It is based on the premise that human genetics have scarcely changed since the Agricultural Revolution (also called the Neolithic Revolution) some 10,000 years ago, therefore modern humans are adaptable to the diet or diets of the Paleolithic period.

It has become a ‘go to’ nutrition protocol for many, with some believing it is how everyone should be eating.

As a result, the Paleo diet has become a controversial topic in the nutrition world.

Gastroenterologist Walter L. Voegtlin first popularized the Paleo diet back in the mid 1970’s. He was among one of the first to suggest that a person could greatly improve their health by following a diet like that of the Paleolithic era.

In 1989, Steffan Lindeberg conducted a scientific study known as the Kitava Study. This looked at the non-Westernized populations of Kitava in Papua New Guinea, which highlighted a correlation between diet and Western diseases.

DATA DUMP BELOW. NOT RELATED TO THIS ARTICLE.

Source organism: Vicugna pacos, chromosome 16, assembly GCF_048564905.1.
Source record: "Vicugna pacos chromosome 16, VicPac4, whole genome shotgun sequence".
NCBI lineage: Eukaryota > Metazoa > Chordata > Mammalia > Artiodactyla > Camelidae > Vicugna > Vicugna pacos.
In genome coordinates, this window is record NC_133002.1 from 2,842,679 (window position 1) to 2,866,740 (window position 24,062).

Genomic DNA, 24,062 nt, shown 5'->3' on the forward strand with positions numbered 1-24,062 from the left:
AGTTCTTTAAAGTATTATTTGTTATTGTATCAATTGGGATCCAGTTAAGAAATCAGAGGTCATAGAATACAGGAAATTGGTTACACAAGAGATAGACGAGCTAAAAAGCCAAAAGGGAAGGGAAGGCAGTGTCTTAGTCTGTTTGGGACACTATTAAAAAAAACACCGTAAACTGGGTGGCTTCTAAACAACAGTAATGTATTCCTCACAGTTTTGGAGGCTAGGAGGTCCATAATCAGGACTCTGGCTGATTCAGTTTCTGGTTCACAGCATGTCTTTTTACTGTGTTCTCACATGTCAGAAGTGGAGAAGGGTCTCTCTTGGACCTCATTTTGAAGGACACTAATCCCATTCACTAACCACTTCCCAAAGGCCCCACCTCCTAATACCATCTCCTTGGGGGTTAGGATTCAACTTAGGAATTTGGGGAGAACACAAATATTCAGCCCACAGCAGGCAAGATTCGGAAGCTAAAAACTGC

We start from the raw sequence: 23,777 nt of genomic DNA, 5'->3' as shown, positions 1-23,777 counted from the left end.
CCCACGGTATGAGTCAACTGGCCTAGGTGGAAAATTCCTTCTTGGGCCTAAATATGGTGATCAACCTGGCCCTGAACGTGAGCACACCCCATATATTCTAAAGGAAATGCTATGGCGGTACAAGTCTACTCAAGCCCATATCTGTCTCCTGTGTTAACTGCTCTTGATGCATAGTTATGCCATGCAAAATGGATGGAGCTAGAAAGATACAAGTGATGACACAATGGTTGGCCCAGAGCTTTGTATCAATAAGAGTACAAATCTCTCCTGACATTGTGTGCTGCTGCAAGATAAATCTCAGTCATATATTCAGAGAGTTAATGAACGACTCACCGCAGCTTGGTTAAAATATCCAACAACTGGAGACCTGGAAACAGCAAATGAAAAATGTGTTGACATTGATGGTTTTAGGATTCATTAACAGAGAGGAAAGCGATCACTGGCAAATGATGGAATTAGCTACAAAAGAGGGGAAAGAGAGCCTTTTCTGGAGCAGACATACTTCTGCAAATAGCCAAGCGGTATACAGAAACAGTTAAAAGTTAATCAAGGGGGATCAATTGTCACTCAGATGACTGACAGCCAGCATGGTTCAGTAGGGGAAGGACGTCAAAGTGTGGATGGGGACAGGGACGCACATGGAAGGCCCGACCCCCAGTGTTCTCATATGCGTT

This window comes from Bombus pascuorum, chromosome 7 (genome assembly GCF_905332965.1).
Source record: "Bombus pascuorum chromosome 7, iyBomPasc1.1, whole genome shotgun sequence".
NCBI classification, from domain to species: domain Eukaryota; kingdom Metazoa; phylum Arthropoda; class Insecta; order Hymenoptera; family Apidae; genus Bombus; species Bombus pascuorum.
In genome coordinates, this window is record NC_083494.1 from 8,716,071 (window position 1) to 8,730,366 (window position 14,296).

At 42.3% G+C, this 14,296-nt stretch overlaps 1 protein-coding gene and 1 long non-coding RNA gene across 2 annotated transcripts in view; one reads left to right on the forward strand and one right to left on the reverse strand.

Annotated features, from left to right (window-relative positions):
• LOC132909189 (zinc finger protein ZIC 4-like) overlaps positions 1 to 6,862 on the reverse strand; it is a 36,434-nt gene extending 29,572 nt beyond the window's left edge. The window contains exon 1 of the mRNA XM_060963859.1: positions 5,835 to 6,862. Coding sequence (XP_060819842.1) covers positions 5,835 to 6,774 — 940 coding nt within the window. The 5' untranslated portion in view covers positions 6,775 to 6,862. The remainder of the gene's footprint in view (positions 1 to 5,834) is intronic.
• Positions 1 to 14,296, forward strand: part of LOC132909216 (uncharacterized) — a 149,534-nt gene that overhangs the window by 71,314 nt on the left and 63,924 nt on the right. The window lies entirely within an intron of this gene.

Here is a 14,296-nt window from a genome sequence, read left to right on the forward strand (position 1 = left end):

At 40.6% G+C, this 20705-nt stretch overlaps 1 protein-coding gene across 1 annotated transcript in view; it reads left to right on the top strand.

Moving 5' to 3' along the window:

This is because the population of Kitava did not suffer from the same medical diseases as seen in those eating a Western type diet.

Since the 1990’s we have therefore seen an increasing popularity for the return to a so called Paleolithic diet by many medical practitioners and nutritionists.

In the modern world this means following a diet from cultivated plants and domesticated animals’ meat. It consists of foods that can be fished and hunted, such as seafood and meat; foods that can be gathered, such as, eggs, fruit, herbs, insects, mushrooms, nuts, seeds, spices and vegetables.

Also, the typical recommendations for meat consumption is that they are free-range or grass-fed, as they will contain less toxins and higher nutrient profiles compared to grain-fed domestic meats.